Advice for other (aspiring) academics

‘Don’t doubt your own abilities, don’t look at others too much and follow your own path. Find people to help you put things into perspective; there are other things that are much more important than daily to-do lists. Don’t let anything get to you. But as a starting tenure tracker, even for me it stays difficult sometimes to follow that last piece of advice.’


Tenure track

A tenure track is a career path from universities to engage young, talented researchers for a longer period of time. The track runs from assistant professor, through adjunct professor to full professor. The duration of the track is about 10 years. To read further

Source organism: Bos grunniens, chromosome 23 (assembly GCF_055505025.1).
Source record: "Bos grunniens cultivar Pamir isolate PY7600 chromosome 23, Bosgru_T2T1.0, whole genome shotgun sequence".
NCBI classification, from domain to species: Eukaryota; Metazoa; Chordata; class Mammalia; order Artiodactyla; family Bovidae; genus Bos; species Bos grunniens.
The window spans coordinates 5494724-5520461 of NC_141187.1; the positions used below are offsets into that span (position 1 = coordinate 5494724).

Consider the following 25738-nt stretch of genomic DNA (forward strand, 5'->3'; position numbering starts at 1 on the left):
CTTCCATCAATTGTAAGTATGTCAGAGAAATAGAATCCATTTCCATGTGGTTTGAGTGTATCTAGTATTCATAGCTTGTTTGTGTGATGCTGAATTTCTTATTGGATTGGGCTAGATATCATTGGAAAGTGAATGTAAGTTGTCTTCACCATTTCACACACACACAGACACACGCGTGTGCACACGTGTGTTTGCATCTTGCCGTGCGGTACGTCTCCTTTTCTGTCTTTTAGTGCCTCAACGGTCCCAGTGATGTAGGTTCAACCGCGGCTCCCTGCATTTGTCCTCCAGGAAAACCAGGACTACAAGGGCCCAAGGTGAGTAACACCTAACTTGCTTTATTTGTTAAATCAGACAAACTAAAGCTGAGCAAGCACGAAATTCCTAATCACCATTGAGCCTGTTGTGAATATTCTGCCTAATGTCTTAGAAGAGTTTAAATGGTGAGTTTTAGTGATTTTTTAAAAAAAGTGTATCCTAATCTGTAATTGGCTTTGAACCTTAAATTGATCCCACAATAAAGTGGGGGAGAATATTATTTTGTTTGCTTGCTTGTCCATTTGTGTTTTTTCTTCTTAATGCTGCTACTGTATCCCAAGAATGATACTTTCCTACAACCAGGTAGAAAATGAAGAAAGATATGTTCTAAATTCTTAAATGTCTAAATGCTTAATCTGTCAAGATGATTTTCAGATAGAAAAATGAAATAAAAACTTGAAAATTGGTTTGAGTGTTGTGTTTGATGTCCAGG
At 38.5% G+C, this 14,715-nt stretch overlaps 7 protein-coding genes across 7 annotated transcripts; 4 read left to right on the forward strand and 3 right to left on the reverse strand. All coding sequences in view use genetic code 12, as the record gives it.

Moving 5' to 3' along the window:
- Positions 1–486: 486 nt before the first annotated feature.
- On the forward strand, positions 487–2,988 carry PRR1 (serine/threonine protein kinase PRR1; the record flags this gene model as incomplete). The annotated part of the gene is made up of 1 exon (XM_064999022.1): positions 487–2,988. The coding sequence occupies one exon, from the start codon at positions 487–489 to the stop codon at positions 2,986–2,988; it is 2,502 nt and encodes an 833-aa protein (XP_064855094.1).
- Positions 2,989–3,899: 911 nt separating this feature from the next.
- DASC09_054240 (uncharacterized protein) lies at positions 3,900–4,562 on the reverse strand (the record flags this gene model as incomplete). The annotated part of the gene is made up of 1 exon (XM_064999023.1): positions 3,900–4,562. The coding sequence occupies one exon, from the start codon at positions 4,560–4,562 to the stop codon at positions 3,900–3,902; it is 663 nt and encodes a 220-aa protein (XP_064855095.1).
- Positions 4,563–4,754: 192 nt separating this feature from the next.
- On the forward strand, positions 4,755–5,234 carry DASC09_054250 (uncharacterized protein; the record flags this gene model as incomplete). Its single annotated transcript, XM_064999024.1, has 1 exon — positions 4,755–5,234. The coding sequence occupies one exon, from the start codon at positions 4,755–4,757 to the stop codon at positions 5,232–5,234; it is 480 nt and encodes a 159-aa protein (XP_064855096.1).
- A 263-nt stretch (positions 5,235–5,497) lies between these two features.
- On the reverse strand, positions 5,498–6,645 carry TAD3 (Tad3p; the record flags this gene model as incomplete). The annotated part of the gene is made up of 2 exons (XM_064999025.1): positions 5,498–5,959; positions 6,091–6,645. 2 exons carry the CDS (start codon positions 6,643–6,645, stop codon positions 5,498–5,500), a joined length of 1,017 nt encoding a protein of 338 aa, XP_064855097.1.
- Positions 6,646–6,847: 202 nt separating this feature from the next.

About HTSF

The goal of the High Tech for a Sustainable Future (HTSF) programme is to stimulate structural and sustainable collaborative theme-oriented research between the four technical universities on topics that require 4TU collaboration and for which it is currently more difficult to acquire funding externally (i.e. new or high risk topics). The societal relevant research programmes attract and develop new and diverse talent for the four TU’s -among others 63 Tenure Trackers- and aim to deliver societal impact through scientific breakthroughs. After a funded start-up period of five years, research should continue without 4TU.Federation funding.

In 2018 the first round of HTSF programmes started. Now, after five years, they are ready to continue independently and make room for the new HTSF programmes to start. A total of €20 million has been made available for the four new HTSF programmes.